A novel way to do PBX extensions

At CREDIL we are expanding our Asterisk out to service the entire floor. We didn't do our extensions particularly efficiently (numberwise), and I was thinking about ways to do them.

A really (math) geeky way occured to me: give employee number n the n+2'th prime (1-first prime, 2-second prime, first employee gets extension 3).

Then, if you need to have a conference call with employees number 4, 6 and 9, then you need to dial their product. Primes are 1,2,3,5,7,11,13,17,19,23,29,31,.. 4+2 = 6th prime is 11, 6+2=8th prime is 17, and 9+2=11th prime is 29. So dial 11*17*29 = 5423.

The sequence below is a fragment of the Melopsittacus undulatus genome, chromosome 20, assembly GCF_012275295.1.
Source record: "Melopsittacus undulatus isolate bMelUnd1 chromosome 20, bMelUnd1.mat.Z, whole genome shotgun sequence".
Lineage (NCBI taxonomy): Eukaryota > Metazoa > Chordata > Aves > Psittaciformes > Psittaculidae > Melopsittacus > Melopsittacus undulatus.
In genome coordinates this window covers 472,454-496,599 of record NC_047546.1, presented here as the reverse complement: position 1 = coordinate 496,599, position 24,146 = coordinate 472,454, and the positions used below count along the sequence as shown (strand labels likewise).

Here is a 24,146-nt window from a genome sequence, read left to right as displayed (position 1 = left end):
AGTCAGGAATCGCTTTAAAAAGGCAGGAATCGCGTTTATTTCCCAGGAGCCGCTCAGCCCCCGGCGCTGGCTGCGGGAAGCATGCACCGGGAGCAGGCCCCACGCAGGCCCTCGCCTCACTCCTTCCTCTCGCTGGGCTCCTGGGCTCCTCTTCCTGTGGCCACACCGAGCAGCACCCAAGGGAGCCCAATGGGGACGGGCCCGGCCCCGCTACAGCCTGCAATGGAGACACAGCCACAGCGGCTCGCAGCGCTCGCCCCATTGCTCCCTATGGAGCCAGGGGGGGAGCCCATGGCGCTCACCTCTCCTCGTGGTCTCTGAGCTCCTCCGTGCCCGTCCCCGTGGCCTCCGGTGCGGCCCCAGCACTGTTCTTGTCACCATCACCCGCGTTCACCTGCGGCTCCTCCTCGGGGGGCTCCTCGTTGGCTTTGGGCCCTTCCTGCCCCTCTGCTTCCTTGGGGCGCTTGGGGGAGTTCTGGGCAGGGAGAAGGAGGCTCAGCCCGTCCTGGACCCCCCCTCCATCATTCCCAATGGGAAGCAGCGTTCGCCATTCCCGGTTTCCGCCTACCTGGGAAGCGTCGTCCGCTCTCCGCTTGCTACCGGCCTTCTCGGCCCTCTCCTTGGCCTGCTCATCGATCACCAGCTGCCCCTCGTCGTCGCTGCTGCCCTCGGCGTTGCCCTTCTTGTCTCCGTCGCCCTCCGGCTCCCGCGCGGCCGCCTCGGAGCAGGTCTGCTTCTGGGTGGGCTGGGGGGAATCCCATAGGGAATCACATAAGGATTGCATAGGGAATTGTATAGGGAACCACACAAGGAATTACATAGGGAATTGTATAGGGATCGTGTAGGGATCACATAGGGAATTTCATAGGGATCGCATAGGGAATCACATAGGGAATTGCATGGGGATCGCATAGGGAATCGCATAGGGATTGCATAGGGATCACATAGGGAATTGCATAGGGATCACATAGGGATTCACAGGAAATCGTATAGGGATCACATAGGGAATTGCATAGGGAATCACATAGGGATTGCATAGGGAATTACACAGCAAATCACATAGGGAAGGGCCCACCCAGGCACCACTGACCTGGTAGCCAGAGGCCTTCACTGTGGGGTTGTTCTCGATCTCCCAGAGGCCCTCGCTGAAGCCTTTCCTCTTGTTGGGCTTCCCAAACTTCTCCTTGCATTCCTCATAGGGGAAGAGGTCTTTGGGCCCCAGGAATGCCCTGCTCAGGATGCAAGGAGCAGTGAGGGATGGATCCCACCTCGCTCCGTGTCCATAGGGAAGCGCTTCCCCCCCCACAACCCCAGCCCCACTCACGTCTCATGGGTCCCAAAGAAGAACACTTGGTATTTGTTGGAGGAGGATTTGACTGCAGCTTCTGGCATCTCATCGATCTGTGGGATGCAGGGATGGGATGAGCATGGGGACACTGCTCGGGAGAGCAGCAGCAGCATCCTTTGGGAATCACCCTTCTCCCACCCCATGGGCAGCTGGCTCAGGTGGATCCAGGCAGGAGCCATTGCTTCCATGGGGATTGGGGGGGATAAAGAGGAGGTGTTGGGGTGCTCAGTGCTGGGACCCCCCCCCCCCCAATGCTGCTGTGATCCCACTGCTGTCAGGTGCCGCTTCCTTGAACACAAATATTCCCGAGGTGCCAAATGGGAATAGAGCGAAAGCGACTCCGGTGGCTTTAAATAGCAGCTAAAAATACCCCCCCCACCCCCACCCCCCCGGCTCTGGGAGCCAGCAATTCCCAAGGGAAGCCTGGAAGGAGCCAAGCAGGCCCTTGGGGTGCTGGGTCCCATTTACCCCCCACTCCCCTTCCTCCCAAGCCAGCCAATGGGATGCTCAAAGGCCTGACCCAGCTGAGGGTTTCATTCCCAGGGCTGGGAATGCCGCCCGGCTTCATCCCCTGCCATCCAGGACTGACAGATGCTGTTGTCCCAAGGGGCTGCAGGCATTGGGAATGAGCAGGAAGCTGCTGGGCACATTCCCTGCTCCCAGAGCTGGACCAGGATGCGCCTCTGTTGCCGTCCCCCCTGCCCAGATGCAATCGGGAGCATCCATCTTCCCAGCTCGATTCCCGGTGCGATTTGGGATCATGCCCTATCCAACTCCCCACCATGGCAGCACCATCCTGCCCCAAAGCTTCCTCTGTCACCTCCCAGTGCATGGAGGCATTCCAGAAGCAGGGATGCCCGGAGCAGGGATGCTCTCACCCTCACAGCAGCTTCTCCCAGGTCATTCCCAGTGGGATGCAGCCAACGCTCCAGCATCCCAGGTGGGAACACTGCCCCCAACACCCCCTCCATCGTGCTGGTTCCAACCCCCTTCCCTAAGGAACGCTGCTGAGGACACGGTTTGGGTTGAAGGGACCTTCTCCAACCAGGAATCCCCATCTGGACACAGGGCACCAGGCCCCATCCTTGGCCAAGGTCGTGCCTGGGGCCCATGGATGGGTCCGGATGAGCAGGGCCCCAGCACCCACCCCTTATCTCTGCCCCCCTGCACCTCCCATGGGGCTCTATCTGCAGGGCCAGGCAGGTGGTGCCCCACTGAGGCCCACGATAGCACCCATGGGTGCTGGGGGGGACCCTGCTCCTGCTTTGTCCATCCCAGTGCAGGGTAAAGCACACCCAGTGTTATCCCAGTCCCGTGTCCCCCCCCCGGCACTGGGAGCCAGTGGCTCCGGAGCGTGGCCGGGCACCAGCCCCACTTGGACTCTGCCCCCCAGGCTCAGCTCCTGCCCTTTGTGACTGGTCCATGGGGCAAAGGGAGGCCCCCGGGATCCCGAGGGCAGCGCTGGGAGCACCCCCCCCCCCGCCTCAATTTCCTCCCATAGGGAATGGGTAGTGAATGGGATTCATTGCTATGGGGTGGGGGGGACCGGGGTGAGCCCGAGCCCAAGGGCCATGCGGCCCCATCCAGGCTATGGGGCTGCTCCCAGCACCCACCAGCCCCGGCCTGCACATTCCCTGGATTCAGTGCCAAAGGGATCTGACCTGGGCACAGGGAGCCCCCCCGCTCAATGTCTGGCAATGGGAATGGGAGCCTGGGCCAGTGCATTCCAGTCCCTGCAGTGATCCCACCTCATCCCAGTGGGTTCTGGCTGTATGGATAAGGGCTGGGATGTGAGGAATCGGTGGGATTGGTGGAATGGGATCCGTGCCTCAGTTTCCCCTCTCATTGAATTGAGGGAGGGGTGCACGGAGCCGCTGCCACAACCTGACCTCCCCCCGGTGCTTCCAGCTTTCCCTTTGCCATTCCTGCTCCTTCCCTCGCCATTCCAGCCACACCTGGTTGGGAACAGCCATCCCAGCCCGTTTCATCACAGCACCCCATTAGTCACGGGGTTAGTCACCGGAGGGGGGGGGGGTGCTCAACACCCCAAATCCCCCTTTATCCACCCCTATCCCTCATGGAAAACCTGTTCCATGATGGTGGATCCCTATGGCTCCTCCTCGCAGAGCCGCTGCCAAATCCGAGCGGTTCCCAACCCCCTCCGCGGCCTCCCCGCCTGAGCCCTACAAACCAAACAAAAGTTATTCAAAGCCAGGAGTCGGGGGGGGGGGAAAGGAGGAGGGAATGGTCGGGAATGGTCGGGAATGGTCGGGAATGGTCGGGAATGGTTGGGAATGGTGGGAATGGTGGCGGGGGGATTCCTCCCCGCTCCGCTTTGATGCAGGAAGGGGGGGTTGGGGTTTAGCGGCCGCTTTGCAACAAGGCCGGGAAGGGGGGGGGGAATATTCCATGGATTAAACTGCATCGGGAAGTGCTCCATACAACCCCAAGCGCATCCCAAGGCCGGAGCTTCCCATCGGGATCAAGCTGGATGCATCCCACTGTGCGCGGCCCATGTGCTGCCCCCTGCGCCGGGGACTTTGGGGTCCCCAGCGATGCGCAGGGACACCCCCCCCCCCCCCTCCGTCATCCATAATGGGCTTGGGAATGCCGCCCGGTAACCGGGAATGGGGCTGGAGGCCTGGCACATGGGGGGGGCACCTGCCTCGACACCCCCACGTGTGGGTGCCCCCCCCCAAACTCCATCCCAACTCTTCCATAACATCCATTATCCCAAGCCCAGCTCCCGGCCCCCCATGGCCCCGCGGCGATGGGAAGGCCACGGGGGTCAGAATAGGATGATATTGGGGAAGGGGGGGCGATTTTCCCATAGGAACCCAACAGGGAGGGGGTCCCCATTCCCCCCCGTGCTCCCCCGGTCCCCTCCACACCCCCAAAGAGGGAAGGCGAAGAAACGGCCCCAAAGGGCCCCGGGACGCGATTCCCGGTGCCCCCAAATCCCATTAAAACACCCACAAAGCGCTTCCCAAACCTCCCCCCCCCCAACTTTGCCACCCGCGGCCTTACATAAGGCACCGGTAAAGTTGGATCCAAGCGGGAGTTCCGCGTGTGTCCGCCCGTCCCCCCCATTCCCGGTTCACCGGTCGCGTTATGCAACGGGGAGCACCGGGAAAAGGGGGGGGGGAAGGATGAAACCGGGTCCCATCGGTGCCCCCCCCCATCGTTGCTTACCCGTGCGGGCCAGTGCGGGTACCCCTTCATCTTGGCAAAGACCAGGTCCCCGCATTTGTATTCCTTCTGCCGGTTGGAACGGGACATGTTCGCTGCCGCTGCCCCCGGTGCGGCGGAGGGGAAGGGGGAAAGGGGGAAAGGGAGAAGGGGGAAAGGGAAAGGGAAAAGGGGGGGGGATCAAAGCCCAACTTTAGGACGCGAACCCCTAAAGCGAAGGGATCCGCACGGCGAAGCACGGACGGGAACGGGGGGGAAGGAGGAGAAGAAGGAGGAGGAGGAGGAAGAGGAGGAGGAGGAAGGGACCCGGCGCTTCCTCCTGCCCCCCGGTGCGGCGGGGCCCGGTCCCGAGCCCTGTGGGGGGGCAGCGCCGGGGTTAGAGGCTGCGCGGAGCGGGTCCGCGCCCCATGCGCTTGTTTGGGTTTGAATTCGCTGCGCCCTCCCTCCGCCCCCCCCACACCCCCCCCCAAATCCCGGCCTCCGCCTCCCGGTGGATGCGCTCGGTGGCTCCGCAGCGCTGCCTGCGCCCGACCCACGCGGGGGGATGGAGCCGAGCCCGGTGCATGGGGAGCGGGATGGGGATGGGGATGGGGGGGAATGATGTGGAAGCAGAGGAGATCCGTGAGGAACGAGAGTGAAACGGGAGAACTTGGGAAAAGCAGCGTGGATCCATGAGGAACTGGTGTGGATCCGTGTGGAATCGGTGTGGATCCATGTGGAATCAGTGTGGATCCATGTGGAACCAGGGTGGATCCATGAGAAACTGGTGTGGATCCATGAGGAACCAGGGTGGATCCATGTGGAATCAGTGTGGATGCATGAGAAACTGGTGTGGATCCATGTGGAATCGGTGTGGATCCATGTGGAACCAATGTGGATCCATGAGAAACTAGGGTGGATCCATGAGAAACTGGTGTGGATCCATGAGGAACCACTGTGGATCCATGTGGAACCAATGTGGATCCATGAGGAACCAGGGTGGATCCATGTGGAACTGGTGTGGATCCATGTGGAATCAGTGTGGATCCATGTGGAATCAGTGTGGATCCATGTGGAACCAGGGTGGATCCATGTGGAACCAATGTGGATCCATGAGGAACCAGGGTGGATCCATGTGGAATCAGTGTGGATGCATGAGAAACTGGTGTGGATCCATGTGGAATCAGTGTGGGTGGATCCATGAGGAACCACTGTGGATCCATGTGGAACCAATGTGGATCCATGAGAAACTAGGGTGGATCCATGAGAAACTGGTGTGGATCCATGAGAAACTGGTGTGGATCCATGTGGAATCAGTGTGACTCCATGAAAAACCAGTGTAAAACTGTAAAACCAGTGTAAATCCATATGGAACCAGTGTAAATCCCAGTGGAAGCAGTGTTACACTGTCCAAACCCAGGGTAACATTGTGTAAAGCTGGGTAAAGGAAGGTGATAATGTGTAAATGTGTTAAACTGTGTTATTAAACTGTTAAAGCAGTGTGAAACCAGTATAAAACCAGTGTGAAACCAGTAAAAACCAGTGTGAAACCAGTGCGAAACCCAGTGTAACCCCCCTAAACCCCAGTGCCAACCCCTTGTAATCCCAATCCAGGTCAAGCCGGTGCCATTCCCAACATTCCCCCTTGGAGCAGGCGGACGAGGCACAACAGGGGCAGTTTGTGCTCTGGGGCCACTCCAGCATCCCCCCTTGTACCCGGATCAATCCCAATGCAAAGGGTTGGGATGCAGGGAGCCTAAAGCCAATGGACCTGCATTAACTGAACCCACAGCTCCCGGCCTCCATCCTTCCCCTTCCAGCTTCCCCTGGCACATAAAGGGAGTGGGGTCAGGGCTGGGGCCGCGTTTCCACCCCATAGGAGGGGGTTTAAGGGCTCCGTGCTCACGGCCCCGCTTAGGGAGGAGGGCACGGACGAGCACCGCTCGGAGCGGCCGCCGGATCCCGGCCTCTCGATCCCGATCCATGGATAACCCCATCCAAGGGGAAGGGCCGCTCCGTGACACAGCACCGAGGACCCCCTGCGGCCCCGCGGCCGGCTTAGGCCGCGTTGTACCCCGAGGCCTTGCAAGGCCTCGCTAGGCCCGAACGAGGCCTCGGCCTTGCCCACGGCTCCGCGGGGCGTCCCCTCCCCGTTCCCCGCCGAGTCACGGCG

Primes are still in the 4 digits for the first 1000.

http://primes.utm.edu/lists/small/1000.txt

All multiples of your extension are yours to do anything you want with, and since the multiples times powers of 2 are never conference bridges, you have a lot of bits you can use to encode useful things. Want to call me and avoid ringing me? Okay, set bit number 2. Want to call me and never go to voice mail? Okay, set bit number 3... etc.